Can the health-care system withstand the introduction of a new COVID-19 variant? WHO is concerned as the number of cases in China continues to rise.
According to a WHO official, there are still “huge weaknesses” in the global health-care system that could be exposed if a new COVID variant takes dominance.
Dr. Mike Ryan, executive director of the WHO Health Emergencies Programme, told reporters at a news conference in Geneva, Switzerland, that he does not believe the world is prepared to “take the hit” of another wave of a new COVID variant, despite concerns in China about rapidly growing infections.
“We have exhausted health-care workers. The prevalence of PTSD and social anxiety disorders in health care workers is extremely high. “A lot of health workers are leaving,” he said.
“As they have worked hard on the frontlines, health workers’ incomes have fallen behind. They were left behind when the economic crisis hit, and they now face a stark future of less pay for more work, more stress, and less recognition, and many are choosing to leave the field.
“Are we ready to take the hit of another wave of a new variant that might emerge? “I don’t believe so.”
For nearly three years, health-care systems worldwide have been dealing with wave after wave of COVID-19 infections. COVID-19 vaccines have reduced the likelihood of severe outcomes, but as immunity fades, health officials, including those in Canada, have urged the public to stay up to date on vaccinations in order to protect the health-care system.
Health experts are becoming increasingly concerned about the COVID-19 situation in China. Following unprecedented protests, Beijing recently began easing some strict measures implemented as part of its “zero COVID” system.
The implementation of zero COVID came at a high cost to Chinese society and the world’s second-largest economy, but as the virus spreads rapidly among the country’s 1.4 billion people, concerns about possible deaths, variants, and economic and trade impacts are growing.
“However, if China is to reach an endemic state without lockdowns and the economic and political damage that entails, it must inevitably go through a large wave of COVID-19.”
READ MORE: China launches COVID-19 vaccination campaign in villages as infections rise
The potential for the virus to mutate as it spreads in China, according to US State Department spokesperson Ned Price, is “a threat for people everywhere.”
China has been racing not only to strengthen its health-care system, but also to increase vaccination rates among the population.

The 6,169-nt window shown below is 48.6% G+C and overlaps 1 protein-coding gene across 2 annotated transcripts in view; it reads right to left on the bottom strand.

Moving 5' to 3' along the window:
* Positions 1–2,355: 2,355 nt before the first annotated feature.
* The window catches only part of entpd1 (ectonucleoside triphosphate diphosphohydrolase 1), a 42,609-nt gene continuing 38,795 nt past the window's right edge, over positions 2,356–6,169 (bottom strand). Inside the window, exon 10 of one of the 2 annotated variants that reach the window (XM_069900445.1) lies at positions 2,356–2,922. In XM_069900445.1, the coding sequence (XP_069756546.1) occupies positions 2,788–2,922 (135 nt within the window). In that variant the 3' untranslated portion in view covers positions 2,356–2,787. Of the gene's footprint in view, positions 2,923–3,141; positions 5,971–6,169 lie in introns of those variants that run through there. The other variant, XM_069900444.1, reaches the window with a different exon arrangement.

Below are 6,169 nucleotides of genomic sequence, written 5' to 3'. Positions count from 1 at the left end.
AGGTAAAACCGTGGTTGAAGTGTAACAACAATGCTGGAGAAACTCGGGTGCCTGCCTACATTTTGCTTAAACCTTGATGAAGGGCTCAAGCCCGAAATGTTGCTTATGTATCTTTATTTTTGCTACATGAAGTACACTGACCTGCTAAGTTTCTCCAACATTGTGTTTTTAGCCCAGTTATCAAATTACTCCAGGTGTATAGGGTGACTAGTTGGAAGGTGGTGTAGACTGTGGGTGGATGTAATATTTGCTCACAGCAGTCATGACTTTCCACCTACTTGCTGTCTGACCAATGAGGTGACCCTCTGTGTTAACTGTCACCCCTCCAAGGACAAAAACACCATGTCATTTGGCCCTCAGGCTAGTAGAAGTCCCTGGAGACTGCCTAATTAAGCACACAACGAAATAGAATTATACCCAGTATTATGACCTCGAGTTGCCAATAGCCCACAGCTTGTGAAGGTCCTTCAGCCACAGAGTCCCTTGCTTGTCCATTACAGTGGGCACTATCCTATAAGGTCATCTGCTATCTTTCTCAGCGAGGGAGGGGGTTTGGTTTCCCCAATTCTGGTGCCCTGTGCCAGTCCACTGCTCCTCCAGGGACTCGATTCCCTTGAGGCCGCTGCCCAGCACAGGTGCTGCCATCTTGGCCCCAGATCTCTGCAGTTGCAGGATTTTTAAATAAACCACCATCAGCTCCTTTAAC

Last month, China’s health ministry promised to make a concerted effort to increase vaccinations among the over-60 population, promising to deploy specialist vehicles and set up temporary clinics in villages and communities to boost coverage rates, which have lagged among the elderly.
Ryan stated that China is “recommitting” to the vaccination strategy, and that given the size of China’s population, increased vaccination is in the “interest” of many people around the world.
However, just because China is dealing with a severe COVID outbreak does not mean that the rest of the world is safe, according to Ryan.
Countries that have abandoned testing measures are “blinding us,” and there are “huge weaknesses” in the health-care system, he claims.
“We haven’t solved the oxygen issue. We have not resolved the ICU issue. “We haven’t addressed the out-of-pocket expenses that people face when they become critically ill,” Ryan said.
“In many families around the world, one severe illness will impoverish the family for generations. That is the reality that people face, and it forces them to make desperate decisions. There is gross injustice in how people access health care and how they can access it.”
During his opening remarks, WHO Director-General Dr. Tedros Adhanom Ghebreyesus stated that the COVID-19 pandemic’s emergency phase could end in 2023.
However, in order to get there, countries must maintain high levels of vaccination, according to Ryan.
“Vaccination is crucial. It truly is a get-out-of-jail-free card. “We need it and will continue to need it,” he said.
“But it’s not good unless we use it, really and truly, it doesn’t do any good. It’s not so much about vaccines as it is about vaccination.”